The work group was chaired by Past President Mollyann Brodie, and included Councilor-at-Large Rich Morin, MCR chair Anna Wiencrot, MCR Diversity Subcommittee chair Ana Gonzalez, former MCR chair Kristen Olson, and former AAPOR President Rob Santos.  The work group met by phone over the summer and fall of 2016 to explore what AAPOR is already doing; the group already had considered  what other similar organizations have done in this arena.  It also identified and discussed new approaches, including the resources required for each and the likelihood of success, as well as some of the institutional challenges that may need to be addressed to ensure success.

Because of the robust nature of this plan, the workgroup concluded that the tasks should not be left to AAPOR Council to manage annually. Like the Transparency Initiative, the workgroup proposed a Diversity Coordinating Committee (DCC) to track, implement, and amend this plan as necessary for success. The DCC membership is still being finalized, however Council has already appointed Dianne Rucinski as Chair and committee membership includes workgroup members Rob Santos and Mollyann Brodie.

This report and the DCC is the culmination of those discussions.  It is an ambitious, multidimensional implementation plan with short, medium and long term action items and was adopted by Council in March, 2017. Each piece of this plan will be overseen by the DCC, and includes delegation of the tasks to AAPOR committees and staff.  Appendix A of the report lists briefly some ideas that were left out of the recommendations and an explanation of why they aren’t included.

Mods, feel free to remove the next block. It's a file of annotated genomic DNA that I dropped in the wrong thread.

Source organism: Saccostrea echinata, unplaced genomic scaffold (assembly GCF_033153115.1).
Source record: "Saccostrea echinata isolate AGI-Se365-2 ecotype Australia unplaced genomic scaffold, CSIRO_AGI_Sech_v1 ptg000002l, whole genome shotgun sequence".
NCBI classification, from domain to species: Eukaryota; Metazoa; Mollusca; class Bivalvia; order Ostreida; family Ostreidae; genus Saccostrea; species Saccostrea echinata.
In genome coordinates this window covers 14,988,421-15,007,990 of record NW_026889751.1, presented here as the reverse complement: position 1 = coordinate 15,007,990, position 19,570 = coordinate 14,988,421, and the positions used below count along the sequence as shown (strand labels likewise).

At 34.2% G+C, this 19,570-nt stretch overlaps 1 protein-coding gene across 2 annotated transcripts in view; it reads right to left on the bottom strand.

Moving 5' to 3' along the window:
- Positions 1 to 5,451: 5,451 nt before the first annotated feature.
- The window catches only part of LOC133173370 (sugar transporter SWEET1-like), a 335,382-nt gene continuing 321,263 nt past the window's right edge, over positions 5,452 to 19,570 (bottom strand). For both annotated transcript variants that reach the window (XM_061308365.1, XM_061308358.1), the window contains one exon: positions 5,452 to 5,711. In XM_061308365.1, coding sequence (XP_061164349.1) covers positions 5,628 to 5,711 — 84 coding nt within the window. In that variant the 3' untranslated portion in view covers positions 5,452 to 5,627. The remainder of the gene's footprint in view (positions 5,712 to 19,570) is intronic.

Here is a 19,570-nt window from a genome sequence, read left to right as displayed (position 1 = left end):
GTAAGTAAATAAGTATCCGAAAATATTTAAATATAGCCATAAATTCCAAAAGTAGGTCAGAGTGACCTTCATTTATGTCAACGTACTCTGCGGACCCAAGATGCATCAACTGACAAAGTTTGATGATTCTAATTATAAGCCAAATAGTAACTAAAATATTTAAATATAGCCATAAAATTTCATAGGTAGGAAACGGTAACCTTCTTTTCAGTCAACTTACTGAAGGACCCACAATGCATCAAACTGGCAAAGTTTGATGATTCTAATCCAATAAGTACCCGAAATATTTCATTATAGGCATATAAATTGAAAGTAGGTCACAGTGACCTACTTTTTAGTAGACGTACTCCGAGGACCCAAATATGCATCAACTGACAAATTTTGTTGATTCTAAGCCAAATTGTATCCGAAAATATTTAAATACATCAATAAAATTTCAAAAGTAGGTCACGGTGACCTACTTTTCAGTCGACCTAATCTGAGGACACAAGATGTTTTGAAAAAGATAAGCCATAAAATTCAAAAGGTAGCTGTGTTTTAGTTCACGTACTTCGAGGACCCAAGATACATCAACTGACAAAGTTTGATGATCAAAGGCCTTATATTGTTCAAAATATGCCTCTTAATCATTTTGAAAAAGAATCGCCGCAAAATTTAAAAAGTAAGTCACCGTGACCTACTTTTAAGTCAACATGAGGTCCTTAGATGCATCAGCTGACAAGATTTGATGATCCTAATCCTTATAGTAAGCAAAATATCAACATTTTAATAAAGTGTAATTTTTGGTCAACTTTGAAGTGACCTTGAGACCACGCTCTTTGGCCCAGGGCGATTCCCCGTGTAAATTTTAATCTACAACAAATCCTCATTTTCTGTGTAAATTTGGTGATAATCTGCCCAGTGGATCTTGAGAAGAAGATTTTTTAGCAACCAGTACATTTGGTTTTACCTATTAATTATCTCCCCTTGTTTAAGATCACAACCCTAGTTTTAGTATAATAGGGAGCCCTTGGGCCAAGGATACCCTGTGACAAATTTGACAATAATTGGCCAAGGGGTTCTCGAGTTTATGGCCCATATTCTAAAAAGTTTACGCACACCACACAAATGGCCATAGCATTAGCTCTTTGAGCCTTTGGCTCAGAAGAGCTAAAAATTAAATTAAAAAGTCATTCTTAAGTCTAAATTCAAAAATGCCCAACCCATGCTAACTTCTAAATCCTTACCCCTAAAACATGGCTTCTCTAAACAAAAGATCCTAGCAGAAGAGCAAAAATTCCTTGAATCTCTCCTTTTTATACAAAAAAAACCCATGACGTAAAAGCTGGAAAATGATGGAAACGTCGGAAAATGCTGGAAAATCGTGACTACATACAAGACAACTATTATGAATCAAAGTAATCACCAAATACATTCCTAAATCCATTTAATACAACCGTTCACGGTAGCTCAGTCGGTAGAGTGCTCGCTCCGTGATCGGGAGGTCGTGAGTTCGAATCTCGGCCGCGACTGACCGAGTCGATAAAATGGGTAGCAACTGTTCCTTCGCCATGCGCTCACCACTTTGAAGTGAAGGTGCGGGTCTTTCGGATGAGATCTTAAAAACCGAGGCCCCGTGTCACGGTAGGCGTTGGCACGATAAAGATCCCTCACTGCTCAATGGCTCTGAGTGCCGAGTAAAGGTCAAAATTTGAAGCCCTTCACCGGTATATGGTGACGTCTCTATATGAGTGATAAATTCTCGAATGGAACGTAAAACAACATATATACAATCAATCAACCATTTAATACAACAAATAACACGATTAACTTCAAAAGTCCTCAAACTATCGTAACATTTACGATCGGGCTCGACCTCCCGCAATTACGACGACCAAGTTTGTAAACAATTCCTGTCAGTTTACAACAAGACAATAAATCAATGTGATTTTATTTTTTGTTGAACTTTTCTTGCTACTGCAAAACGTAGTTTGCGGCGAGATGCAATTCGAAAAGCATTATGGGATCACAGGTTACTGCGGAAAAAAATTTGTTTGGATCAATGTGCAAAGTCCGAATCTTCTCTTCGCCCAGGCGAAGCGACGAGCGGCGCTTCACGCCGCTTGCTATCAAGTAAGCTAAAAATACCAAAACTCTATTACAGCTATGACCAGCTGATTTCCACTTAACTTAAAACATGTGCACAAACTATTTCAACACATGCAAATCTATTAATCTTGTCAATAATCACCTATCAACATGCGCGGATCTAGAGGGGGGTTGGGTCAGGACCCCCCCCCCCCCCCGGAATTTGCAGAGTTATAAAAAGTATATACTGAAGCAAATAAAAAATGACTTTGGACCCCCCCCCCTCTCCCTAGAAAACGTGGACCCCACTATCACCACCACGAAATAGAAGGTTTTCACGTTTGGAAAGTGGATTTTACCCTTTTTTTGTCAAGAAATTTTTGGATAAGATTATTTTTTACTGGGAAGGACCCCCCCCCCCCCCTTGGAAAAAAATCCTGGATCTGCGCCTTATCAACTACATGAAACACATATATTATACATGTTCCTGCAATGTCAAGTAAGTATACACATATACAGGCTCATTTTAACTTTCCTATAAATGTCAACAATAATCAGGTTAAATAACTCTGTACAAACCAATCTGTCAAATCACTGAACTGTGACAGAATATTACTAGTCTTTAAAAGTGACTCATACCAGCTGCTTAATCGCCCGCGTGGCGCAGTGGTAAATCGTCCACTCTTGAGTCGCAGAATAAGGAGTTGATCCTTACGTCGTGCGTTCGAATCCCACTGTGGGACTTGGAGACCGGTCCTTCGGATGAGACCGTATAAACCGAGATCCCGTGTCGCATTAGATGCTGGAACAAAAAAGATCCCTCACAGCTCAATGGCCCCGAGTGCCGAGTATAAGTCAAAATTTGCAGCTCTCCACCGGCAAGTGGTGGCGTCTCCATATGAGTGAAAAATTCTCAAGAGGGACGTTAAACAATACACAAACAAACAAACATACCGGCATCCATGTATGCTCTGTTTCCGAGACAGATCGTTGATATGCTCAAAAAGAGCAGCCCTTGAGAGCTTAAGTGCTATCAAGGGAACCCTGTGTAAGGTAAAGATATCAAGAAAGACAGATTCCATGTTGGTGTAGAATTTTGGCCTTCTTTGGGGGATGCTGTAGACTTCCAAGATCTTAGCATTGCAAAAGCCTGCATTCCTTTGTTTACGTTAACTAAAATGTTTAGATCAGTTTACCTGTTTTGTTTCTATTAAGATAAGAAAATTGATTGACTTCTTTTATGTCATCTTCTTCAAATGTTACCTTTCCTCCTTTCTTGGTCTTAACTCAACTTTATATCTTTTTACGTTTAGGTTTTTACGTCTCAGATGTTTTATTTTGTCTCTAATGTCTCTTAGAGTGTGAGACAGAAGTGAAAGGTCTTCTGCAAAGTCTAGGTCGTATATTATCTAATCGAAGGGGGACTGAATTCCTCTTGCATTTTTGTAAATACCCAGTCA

At the outset, it is important to recognize that AAPOR has taken substantial strides toward implementing its commitment toward diversity. The proposed steps below are designed to build upon this strong foundation. First, the Membership and Chapter Relations committee (MCR) established a diversity subcommittee, providing data analysis of the membership and committee structure for the Executive Council, identifying what other organizations do to implement their commitment toward diversity, and other diversity-related tasks.

Second, AAPOR’s first diversity statement, initially drafted by MCR’s diversity subcommittee, was adopted in early 2016 (AAPOR Diversity Statement). This statement publicly reaffirms AAPOR’s commitment to a diverse membership on a wide range of dimensions, and states AAPOR leadership’s responsibility in ensuring diversity in all facets of the organization.

Third, starting with work by Councilor-at-large Cliff Zukin in 2014, AAPOR has adopted a set of term limits for committee members, is now regularly tracking committee membership and characteristics of committee members, and developed a set of guidelines for committee chairs to use when selecting new committee members to assist in meeting AAPOR’s diversity goals.

Finally, AAPOR developed a set of guidelines for establishing affinity groups, which are subsets of members who want to share experiences and ideas around a similar theme or affinity. AAPOR also specified what the organization would do to support these groups. Therefore, the new guidelines reflect the shared responsibilities by both the Executive Council and the leaders of the affinity groups.